On Thursday 1 February, Happiful and Counselling Directory are supporting Time to Talk Day – an important initiative led by Time to Change
In anticipation of Time to Talk Day, we’re encouraging our own teams and the wider Happiful Community to take time to talk, knowing the huge difference this can make. And, as an example, our colleague Lucy Donoughue is sharing her own story and championing the power of talking, after seeking help for depression last year.
Talking is so powerful. Most of us do it every day, but when it comes to mental health and mental illness, a conversation can be one of the most difficult things to start. I know this because early last year I felt that I’d lost my voice entirely. At my lowest moment, sat on the edge of my bathtub crying before my second counselling session, I didn’t know how I could ever get the jumbled mess from my head to my mouth, let alone begin to change things.
I hadn't realised that I was depressed until a few weeks before this moment. For months leading up to the bathtub breakdown, my mood and personality had been changing. I felt disproportionately angry, incredibly irritable one day and desperately weepy the next. The commute into and through London filled me with despair – even more than usual – and I slept a lot. I had put on weight, argued continually with my husband, had no energy, and my inner critic was out of control. Despite this, I was still managing an external front of sorts, socialising and working, helped through by last-minute cancellations of social plans when my duvet and need for isolation called.
I believed my symptoms added up to physical illness and went to my GP several times, requesting tests for my thyroid, early menopause and other issues that Dr Google (steer clear!) had suggested. Every test came back negative. I understand now that it’s quite usual for people to want their symptoms to result in the diagnosis of a “physical” illness, or something that could be cured by a course of antibiotics and a week off work.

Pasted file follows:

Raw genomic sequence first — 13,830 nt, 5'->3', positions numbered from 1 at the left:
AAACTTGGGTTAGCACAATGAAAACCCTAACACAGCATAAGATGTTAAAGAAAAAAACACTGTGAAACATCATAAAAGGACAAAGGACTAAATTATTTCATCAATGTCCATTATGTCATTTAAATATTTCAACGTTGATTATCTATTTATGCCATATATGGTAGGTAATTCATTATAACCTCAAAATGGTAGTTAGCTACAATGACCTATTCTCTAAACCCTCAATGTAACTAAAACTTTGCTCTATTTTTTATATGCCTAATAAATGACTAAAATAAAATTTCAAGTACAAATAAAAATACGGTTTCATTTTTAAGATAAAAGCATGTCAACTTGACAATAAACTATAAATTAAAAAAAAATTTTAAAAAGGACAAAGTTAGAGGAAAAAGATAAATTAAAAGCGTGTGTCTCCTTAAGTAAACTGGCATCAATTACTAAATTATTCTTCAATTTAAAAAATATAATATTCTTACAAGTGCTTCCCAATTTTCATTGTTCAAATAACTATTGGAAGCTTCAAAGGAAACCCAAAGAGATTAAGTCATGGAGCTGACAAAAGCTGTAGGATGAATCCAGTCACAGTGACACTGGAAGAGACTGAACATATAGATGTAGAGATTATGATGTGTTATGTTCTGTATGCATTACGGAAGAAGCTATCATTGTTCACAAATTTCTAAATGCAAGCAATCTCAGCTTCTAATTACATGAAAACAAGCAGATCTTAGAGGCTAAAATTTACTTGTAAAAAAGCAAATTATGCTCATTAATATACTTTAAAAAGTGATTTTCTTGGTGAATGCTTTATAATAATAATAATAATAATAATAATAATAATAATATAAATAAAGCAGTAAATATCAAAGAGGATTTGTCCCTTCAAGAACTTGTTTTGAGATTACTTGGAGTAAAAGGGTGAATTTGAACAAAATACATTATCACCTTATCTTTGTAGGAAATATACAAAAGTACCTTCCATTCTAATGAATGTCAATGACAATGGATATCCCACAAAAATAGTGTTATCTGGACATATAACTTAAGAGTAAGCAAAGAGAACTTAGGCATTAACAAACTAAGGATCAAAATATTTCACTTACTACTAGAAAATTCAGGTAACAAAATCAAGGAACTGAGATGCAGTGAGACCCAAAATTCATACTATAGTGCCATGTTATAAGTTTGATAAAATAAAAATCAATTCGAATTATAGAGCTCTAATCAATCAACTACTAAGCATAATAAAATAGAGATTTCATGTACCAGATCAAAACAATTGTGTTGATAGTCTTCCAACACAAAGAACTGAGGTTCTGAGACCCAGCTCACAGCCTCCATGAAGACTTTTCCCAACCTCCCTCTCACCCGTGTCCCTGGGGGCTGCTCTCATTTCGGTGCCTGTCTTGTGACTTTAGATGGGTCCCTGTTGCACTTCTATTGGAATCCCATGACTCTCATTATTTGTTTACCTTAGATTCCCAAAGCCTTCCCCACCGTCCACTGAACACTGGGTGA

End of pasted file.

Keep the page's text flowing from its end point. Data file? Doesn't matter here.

Work was part of the problem – although there were other contributing challenges that I am still working on. I had loved my job, the people and appreciated the opportunities I had been given, and to this day I have the utmost respect for the organisation I worked for. However, after managing a long period of departmental change, as well as the other pressures that came with my role, I felt far away from the creative and positive person I believed I had been when I walked into that office five years earlier.
Gradually, I had begun to feel like I was living the life of someone else. I felt trapped. I could see that things had to change, but I didn’t know how to change them or where to start. I couldn't think straight. I couldn't see any light.
After being prescribed antidepressants at a further appointment with my GP, I knew I had to do something more, but couldn’t wait. I reached out to a local counsellor, Helen, who was able to see me that week.
I’m lucky to have wonderful friends and family, but at that point in time I couldn’t talk to them about everything I had to try to say – they would, understandably, try to make it better, to reason or solve the problem, and I had to do that work myself. I had to talk to a professional, say the previously unsayable, and have it reflected back at me. I had to give myself time and space to consider what was happening and why. It wasn't easy at first, hence the bathtub breakdown before my second session, but I started to sort the jumble in my head and articulate what was going on.
Working with Helen, I was able to make some significant changes. Within a couple of months, I made the decision to leave my job and started to look for a role in mental health advocacy – something I have been passionate about since my teens, and from my personal experiences of OCD. I was also able to start speaking to my friends and family about what was happening and, in some cases, apologise for the impact my depressed behaviour had had on our relationship – particularly my husband, for whom it had been tough on too.
Looking for work threw up further challenges and I was glad to have weekly sessions with Helen to explore those too. My confidence was low and I got off to a bumpy start with a few of the interviews. I’m thankful now that this was the case, as I would never have had the opportunity to work with the Counselling Directory, helping people to connect with local counsellors to start their journey to improve their own mental health.
Talking really can help, whether it’s with a professional counsellor like Helen, with a colleague, a friend or a family member. It can start with Time to Talk Day and end up with a longer conversation and a new path for you, or for somebody who needs you to start the conversation with them.
Let’s all harness the power of talking.
Visit Counselling Directory to search for counsellors near you and for more information on mental health.